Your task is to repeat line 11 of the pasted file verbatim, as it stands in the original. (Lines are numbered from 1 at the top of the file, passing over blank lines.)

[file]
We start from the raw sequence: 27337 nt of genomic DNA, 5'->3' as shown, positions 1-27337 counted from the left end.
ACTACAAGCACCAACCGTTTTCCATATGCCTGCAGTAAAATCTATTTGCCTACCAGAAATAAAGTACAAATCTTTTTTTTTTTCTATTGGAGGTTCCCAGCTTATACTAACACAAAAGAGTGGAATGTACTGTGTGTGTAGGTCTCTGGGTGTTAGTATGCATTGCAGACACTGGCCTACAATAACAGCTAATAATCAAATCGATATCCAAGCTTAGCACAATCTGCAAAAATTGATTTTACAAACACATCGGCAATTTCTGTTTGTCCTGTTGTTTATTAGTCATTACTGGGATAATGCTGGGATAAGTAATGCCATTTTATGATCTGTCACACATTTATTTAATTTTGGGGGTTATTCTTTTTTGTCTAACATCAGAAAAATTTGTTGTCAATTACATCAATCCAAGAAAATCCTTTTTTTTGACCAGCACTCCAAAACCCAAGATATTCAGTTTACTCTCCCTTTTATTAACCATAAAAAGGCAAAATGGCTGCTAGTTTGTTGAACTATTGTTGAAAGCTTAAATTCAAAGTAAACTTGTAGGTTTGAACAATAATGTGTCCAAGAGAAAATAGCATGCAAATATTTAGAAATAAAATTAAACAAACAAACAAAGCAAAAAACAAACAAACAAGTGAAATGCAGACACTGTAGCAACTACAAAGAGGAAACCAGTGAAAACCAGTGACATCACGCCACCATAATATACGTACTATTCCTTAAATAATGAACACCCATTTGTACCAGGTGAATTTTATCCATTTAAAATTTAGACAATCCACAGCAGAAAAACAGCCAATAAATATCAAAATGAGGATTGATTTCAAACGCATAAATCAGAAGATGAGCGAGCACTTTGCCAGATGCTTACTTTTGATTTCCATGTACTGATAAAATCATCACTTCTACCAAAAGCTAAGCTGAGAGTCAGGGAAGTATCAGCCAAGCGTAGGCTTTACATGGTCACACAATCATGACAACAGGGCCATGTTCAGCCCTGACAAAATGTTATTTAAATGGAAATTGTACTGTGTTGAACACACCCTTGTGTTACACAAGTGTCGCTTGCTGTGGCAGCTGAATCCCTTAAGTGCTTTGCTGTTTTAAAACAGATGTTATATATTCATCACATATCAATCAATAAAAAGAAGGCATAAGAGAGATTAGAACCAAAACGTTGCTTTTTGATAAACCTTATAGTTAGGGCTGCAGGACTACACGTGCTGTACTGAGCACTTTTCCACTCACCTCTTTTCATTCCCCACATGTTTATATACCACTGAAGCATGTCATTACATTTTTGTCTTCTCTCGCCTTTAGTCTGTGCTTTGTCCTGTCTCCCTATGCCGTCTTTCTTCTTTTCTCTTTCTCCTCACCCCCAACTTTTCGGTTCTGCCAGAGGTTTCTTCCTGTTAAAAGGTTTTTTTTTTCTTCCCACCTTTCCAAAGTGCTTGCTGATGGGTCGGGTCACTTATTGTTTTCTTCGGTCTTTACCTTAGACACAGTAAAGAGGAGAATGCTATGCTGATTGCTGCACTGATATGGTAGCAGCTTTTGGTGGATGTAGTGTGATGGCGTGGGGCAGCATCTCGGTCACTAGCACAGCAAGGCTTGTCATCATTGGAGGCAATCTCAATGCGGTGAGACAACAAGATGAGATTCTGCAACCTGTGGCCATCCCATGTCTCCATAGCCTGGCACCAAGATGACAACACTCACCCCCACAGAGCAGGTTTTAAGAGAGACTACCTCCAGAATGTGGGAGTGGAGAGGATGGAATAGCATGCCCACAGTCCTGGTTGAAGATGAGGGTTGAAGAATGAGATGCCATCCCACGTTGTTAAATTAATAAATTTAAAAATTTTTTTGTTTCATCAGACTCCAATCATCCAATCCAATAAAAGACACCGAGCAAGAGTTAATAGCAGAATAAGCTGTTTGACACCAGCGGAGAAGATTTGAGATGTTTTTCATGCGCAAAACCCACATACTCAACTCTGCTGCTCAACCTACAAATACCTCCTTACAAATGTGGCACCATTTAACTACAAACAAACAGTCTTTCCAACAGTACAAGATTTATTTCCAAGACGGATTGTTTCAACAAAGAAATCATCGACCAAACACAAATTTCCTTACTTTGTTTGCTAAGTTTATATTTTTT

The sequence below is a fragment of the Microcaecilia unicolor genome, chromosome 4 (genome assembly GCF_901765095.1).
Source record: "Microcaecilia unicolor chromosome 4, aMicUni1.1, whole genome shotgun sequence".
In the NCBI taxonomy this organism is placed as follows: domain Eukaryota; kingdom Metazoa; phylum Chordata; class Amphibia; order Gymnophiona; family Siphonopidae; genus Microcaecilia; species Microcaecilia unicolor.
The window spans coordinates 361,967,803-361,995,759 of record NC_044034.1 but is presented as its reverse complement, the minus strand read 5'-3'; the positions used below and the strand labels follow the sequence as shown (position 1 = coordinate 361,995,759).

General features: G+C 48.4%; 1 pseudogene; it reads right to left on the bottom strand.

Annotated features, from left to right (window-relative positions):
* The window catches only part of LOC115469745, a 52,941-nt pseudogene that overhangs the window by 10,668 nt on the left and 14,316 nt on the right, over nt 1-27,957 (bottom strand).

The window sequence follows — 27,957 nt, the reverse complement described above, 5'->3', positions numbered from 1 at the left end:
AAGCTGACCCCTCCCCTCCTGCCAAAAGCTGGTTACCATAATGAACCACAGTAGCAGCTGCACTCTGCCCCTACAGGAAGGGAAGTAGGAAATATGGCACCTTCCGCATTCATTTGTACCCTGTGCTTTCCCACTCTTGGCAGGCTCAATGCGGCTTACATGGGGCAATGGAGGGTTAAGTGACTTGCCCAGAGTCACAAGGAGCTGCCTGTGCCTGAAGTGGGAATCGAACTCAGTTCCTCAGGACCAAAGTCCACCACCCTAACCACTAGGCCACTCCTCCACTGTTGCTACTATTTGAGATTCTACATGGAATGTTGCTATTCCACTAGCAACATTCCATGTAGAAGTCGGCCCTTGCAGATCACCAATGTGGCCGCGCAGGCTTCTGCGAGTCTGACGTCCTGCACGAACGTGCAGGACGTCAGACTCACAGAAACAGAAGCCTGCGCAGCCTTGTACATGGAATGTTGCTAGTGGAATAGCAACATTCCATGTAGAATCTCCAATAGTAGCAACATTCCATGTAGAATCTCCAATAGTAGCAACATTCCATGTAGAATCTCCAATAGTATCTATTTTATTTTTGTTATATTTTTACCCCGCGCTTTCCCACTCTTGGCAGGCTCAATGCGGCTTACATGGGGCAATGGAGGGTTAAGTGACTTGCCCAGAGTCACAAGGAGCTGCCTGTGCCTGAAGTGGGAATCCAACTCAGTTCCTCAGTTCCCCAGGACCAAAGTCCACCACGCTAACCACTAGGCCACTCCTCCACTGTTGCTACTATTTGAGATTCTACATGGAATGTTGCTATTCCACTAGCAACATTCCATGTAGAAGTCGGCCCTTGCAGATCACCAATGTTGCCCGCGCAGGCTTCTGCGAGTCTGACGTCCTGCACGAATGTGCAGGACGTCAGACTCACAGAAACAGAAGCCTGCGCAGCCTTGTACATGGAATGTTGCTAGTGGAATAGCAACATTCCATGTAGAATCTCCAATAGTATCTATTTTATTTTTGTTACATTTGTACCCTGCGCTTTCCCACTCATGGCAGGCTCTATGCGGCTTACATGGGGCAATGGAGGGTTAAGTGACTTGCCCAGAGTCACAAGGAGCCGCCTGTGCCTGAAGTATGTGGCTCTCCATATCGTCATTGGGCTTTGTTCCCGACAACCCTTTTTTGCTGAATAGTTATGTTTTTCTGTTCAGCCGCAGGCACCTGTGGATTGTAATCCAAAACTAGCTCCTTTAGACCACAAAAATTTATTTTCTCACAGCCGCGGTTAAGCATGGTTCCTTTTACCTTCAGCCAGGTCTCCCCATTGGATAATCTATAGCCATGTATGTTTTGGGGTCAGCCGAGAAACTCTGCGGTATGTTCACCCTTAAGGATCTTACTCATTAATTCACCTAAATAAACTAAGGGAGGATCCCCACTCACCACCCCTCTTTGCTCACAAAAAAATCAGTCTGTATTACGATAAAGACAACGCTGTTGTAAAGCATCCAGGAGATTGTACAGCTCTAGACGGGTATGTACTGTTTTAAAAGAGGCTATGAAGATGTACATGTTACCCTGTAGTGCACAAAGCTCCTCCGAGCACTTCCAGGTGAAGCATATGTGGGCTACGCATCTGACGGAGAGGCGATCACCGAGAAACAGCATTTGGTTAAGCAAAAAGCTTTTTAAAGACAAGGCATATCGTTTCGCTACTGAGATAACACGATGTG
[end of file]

AAGCTGACCCCTCCCCTCCTGCCAAAAGCTGGTTACCATAATGAACCACAGTAGCAGCTGCACTCTGCCCCTACAGGAAGGGAAGTAGGAAATATGGCACCTTCCGCATTCATTTGTACCCTGTGCTTTCCCACTCTTGGCAGGCTCAATGCGGCTTACATGGGGCAATGGAGGGTTAAGTGACTTGCCCAGAGTCACAAGGAGCTGCCTGTGCCTGAAGTGGGAATCGAACTCAGTTCCTCAGGACCAAAGTCCACCACCCTAACCACTAGGCCACTCCTCCACTGTTGCTACTATTTGAGATTCTACATGGAATGTTGCTATTCCACTAGCAACATTCCATGTAGAAGTCGGCCCTTGCAGATCACCAATGTGGCCGCGCAGGCTTCTGCGAGTCTGACGTCCTGCACGAACGTGCAGGACGTCAGACTCACAGAAACAGAAGCCTGCGCAGCCTTGTACATGGAATGTTGCTAGTGGAATAGCAACATTCCATGTAGAATCTCCAATAGTAGCAACATTCCATGTAGAATCTCCAATAGTAGCAACATTCCATGTAGAATCTCCAATAGTATCTATTTTATTTTTGTTATATTTTTACCCCGCGCTTTCCCACTCTTGGCAGGCTCAATGCGGCTTACATGGGGCAATGGAGGGTTAAGTGACTTGCCCAGAGTCACAAGGAGCTGCCTGTGCCTGAAGTGGGAATCCAACTCAGTTCCTCAGTTCCCCAGGACCAAAGTCCACCACGCTAACCACTAGGCCACTCCTCCACTGTTGCTACTATTTGAGATTCTACATGGAATGTTGCTATTCCACTAGCAACATTCCATGTAGAAGTCGGCCCTTGCAGATCACCAATGTTGCCCGCGCAGGCTTCTGCGAGTCTGACGTCCTGCACGAATGTGCAGGACGTCAGACTCACAGAAACAGAAGCCTGCGCAGCCTTGTACATGGAATGTTGCTAGTGGAATAGCAACATTCCATGTAGAATCTCCAATAGTATCTATTTTATTTTTGTTACATTTGTACCCTGCGCTTTCCCACTCATGGCAGGCTCTATGCGGCTTACATGGGGCAATGGAGGGTTAAGTGACTTGCCCAGAGTCACAAGGAGCCGCCTGTGCCTGAAGTATGTGGCTCTCCATATCGTCATTGGGCTTTGTTCCCGACAACCCTTTTTTGCTGAATAGTTATGTTTTTCTGTTCAGCCGCAGGCACCTGTGGATTGTAATCCAAAACTAGCTCCTTTAGACCACAAAAATTTATTTTCTCACAGCCGCGGTTAAGCATGGTTCCTTTTACCTTCAGCCAGGTCTCCCCATTGGATAATCTATAGCCATGTATGTTTTGGGGTCAGCCGAGAAACTCTGCGGTATGTTCACCCTTAAGGATCTTACTCATTAATTCACCTAAATAAACTAAGGGAGGATCCCCACTCACCACCCCTCTTTGCTCACAAAAAAATCAGTCTGTATTACGATAAAGACAACGCTGTTGTAAAGCATCCAGGAGATTGTACAGCTCTAGACGGGTATGTACTGTTTTAAAAGAGGCTATGAAGATGTACATGTTACCCTGTAGTGCACAAAGCTCCTCCGAGCACTTCCAGGTGAAGCATATGTGGGCTACGCATCTGACGGAGAGGCGATCACCGAGAAACAGCATTTGGTTAAGCAAAAAGCTTTTTAAAGACAAGGCATATCGTTTCGCTACTGAGATAACACGATGTG